A Scottish architect, Thomas Oliphant Foster, designed the building, which was constructed from 1927 to 1931. Foster used a dramatic row of Ionic columns, three stories high, which he placed above a single-story colonnade, forming a massive presence on Strand Road, which runs along the Yangon riverfront.
At the time, steel-frame construction was changing the form of Yangon’s colonial buildings, allowing architects to design larger structures with fewer internal support columns. Foster designed a massive 3,000-ton frame for the New Law Courts which was fabricated in England by Dorman Long, a company that also built the Sydney Harbour Bridge, and then shipped out to Yangon.
As she led the way through what used to be an open courtyard on the ground floor, Supalak voiced particular pride about the installation of roof structure that had been prefabricated in Thailand. The newly enclosed space will be the hotel ballroom, able to hold 1,000 guests.
The building was one of the first in Yangon to be equipped with an elevator, and the original bronze doors have been retained, along with other bronze fixtures and the original teak handrails that help to impart a sense of old-world dignity.
One of the highlights of the restoration work, according to Supalak, was the discovery in one of the upstairs rooms of a false ceiling that hid splendid decoration — probably due to a decision by bureaucrats to help reduce the amount of space requiring cooling by electric fans. When the ceiling was removed, handsome filigree moldings were discovered. The space will now be used as one of the main function rooms, Supalak said.
Elsewhere on the upper levels, the 90-year-old wooden shutters are still in sound shape and are being retained. One feature that will not figure in the finished hotel is the old court cells, just below the roof, which came in useful when the Japanese Kempeitai military police occupied the building in World War II.
The rooftop itself is being turned into a large open space with a garden, a bar and pool, and a view of the Yangon River.
Of the 3,000-strong workforce at the peak period of the restoration project, 200 workers were Thai. Now, with building work winding down, the hotel, which is directly opposite the new riverside cruise terminal, is readying its 350 staff to breathe life into the structure.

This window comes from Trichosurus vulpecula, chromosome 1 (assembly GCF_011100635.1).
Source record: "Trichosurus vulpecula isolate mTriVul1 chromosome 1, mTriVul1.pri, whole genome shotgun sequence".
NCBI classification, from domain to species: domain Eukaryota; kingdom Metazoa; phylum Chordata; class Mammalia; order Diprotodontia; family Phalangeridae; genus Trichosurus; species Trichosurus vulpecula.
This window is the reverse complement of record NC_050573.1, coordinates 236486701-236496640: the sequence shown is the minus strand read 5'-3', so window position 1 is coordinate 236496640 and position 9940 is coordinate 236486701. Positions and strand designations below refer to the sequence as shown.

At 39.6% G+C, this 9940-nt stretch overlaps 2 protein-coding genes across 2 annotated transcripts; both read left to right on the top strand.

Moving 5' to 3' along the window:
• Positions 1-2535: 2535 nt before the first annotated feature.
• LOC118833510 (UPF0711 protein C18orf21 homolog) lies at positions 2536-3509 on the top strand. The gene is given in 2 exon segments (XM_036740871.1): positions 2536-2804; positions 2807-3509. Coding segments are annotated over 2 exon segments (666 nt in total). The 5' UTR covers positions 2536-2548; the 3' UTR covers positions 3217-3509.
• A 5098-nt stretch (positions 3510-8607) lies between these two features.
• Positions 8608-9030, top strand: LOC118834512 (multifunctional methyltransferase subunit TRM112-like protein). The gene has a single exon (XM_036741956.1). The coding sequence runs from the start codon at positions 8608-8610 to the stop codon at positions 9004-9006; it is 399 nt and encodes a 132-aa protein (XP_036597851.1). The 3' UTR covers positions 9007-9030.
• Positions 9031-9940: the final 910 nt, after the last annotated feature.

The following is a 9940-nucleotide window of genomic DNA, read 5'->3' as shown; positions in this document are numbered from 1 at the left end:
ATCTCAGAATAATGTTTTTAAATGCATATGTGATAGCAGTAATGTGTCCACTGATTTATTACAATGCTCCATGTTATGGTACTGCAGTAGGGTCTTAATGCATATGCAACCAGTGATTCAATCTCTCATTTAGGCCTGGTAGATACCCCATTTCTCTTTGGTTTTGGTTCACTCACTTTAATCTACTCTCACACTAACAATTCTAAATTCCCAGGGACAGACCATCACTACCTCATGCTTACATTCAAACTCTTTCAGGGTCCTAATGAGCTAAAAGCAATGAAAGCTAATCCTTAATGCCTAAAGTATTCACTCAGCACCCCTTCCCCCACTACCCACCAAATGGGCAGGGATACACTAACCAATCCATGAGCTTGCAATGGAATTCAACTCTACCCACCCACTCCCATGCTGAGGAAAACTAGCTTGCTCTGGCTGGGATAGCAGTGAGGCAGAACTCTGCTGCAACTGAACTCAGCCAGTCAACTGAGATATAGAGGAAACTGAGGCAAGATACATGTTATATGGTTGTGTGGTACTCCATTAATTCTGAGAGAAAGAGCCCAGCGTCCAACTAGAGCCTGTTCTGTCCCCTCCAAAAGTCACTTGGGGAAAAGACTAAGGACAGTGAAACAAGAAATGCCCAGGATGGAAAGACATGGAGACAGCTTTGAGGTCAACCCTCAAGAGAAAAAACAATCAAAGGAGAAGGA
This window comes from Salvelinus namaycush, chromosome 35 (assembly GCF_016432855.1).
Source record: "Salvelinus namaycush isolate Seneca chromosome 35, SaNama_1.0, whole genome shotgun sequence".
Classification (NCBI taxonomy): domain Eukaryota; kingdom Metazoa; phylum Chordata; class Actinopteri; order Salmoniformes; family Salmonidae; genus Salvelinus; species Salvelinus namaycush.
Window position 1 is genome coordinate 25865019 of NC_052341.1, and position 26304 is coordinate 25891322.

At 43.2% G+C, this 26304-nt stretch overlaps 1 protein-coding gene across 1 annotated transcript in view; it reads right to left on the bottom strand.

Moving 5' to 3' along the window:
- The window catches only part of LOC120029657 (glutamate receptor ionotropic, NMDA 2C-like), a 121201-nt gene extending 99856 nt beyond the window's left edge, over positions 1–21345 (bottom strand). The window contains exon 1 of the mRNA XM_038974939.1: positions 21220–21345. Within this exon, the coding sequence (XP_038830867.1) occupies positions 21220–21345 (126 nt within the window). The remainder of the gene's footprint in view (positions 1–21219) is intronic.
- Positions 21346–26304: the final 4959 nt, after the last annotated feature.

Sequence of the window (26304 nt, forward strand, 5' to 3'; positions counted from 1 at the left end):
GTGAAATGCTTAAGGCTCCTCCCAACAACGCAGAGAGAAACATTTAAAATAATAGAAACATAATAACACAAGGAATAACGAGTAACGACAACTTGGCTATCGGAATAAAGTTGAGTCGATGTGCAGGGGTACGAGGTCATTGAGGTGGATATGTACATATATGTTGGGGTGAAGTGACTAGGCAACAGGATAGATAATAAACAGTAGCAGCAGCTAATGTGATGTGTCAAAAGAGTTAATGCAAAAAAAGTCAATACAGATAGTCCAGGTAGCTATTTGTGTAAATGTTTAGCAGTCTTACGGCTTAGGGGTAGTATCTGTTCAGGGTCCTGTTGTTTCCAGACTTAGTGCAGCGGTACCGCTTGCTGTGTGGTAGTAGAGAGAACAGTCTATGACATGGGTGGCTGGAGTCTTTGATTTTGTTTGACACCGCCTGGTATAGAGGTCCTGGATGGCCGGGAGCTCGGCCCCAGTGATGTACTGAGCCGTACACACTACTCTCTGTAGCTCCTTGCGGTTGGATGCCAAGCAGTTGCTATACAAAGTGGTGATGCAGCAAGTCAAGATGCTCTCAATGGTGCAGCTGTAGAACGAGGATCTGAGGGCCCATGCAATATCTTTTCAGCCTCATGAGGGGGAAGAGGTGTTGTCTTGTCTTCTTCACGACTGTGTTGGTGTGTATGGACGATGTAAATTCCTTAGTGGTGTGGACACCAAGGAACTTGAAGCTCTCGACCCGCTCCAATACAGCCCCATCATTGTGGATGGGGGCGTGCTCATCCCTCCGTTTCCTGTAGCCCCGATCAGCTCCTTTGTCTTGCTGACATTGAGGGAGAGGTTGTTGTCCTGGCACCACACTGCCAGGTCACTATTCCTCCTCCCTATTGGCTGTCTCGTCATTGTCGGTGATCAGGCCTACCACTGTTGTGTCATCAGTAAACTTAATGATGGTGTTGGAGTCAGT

The general manager, Ed Brea, said staff will start on-the-job and classroom training from April. The vast majority of staff are local, said Brea, with about half being “repats” — Myanmar personnel with years of overseas experience. Only around a dozen are expats, mainly supporting the food and beverage operation.
The grand opening of the hotel, at which it becomes fully functional, will be held in the fourth quarter of this year.
Supalak is confident that the Kempinski will rejuvenate Bank Street, the short, straight thoroughfare that cuts through from Strand Road to Sule Pagoda Road. Half of Bank Street’s south side is occupied by the hotel, and the recently opened Yangon Stock Exchange, in another colonial-era building, stands at the western entrance. But the rest of the street is pot-holed and semi-derelict, characterized by the squatter-haunted Balthazar building and the crumbling pepper-pot towers of the old Accountant General’s Office.
The Prime Residence joint venture has submitted a Bank Street master plan to the Yangon City Development Committee that would include traffic management and parking systems, road resurfacing, pedestrian zones, and vendor locations.
“This would be a beautiful space for local office workers and tourists to wander, sit beneath the trees, and enjoy coffee at pavement cafes,” Supalak said.